Arriving at the lake we had a choice. The horseshoe walk looped around from this point and we had to decide on doing it clockwise or anti-clockwise. The typical choice is clockwise as this provides a more gentle descent, however it also forces you to tackle the Beenkeeragh Ridge prior to arriving at Carrantuohill. The wind was ever present and occasionally extremely strong and blustery and we were a little nervous about attempting an exposed ridge in such conditions. Therefore, to ensure that we at least reached the highest peak in Ireland, we decided to go against tradition and to do the horseshoe walk anti-clockwise. This gave us the chance to summit and then reverse our steps should we not fancy taking on the Beenkeeragh Ridge.

There were three notable peaks in the walk in this order; Caher (1,001m), Carrantuohill (1,038m) and Beenkeeragh (1,010m). These were the three highest peaks in Ireland. The first we hit was Caher and this was after a long steady climb up from the lake. The path was direct and fairly relentless but meant that we got to the cairn on the top with little fuss and in good time.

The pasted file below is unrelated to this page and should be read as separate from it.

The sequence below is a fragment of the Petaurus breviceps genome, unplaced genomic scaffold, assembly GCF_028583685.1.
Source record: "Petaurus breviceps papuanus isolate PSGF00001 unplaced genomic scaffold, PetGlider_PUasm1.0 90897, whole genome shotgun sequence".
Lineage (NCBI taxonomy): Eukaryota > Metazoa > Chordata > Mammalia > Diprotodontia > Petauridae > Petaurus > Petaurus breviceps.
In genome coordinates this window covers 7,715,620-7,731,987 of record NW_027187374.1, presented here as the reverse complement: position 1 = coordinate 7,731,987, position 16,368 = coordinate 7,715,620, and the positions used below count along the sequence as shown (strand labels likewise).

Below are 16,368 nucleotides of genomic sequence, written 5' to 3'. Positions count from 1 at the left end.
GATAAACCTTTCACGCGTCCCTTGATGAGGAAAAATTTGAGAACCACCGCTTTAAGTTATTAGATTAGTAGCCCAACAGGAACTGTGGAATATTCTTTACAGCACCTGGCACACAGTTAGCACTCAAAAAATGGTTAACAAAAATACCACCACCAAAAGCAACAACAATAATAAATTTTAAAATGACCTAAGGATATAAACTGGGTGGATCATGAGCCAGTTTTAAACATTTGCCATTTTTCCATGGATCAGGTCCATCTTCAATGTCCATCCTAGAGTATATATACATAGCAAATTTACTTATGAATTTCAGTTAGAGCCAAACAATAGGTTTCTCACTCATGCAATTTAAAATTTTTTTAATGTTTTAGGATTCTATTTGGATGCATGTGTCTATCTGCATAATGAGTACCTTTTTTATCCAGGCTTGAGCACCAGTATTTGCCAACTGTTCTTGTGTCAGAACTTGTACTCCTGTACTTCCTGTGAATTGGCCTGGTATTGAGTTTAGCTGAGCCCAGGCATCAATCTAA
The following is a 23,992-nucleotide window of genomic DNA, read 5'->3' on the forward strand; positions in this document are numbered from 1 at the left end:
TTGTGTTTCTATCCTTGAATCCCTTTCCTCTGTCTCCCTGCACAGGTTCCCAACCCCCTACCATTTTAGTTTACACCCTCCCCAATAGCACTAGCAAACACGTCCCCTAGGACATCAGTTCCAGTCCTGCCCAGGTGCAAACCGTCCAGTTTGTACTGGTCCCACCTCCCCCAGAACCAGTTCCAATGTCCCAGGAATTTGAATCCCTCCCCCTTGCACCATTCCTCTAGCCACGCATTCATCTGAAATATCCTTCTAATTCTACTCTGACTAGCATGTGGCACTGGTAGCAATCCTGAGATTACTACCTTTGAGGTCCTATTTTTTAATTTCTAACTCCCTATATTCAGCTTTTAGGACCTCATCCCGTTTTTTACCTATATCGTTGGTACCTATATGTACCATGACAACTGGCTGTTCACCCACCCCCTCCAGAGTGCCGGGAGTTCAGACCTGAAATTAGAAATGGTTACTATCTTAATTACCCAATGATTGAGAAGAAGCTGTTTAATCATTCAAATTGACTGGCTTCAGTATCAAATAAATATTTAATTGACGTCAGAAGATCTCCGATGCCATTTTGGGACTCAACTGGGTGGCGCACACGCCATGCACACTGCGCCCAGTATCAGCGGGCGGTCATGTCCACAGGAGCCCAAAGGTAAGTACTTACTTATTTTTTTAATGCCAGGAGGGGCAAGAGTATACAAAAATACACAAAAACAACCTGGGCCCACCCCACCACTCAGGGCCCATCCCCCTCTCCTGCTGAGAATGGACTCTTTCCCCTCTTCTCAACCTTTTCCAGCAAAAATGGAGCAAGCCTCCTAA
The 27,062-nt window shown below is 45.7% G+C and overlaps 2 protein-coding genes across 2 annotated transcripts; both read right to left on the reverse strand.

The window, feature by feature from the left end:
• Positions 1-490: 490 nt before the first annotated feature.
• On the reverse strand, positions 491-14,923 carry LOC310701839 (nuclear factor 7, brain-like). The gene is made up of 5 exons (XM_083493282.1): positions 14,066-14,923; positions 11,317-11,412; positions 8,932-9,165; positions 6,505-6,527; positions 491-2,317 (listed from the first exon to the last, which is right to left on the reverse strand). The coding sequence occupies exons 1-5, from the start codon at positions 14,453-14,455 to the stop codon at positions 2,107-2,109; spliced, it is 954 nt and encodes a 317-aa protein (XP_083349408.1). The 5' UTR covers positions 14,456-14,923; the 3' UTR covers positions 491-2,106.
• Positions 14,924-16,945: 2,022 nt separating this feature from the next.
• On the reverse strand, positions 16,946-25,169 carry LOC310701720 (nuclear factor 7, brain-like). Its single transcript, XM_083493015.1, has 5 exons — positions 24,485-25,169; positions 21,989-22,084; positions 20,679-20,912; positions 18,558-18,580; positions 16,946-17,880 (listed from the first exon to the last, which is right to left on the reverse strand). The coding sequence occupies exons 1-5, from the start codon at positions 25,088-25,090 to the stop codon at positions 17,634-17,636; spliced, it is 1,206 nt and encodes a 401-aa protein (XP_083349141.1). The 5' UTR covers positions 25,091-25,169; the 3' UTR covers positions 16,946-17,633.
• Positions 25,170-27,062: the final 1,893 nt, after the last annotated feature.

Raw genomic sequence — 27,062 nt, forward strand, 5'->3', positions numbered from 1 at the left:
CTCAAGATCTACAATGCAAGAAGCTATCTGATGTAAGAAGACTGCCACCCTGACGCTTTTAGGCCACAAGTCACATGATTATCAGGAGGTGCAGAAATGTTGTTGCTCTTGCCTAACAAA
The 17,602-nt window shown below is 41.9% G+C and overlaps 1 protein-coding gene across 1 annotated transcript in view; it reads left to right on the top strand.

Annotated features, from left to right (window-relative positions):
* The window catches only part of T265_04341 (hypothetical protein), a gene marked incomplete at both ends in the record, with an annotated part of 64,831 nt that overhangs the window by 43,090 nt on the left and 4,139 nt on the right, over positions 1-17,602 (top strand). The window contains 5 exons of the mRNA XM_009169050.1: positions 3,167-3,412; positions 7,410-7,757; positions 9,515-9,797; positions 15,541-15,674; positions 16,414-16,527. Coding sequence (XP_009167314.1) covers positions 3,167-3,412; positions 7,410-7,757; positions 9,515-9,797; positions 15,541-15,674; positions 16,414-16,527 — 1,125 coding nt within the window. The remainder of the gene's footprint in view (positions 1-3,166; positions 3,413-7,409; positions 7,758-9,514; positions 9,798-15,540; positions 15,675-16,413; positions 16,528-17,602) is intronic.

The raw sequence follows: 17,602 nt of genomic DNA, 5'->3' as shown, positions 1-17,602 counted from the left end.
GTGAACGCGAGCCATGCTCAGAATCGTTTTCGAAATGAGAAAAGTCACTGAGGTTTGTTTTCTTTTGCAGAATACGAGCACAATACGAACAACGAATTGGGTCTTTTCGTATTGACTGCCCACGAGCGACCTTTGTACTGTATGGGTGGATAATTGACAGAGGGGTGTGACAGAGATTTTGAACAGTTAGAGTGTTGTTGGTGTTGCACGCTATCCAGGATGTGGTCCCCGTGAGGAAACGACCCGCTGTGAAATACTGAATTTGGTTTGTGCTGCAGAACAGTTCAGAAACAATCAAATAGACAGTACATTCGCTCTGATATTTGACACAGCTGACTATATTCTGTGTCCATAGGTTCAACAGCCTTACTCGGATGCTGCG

From the summit here we had fantastic views of the horseshoe and our first views of the impressive looking Beenkeeragh Ridge. After a short stop and a few plaster repairs to some small blisters we headed off to Carrantuohill.

The Caher ridge runs between Caher and Carrantuohill and is a lovely section of the walk. It is fairly wide with only one side having a dangerously steep drop off. The ridge descends a little after Caher and rises again for Carrantuohill. It is not too far between the two peaks, perhaps 30 mins at most.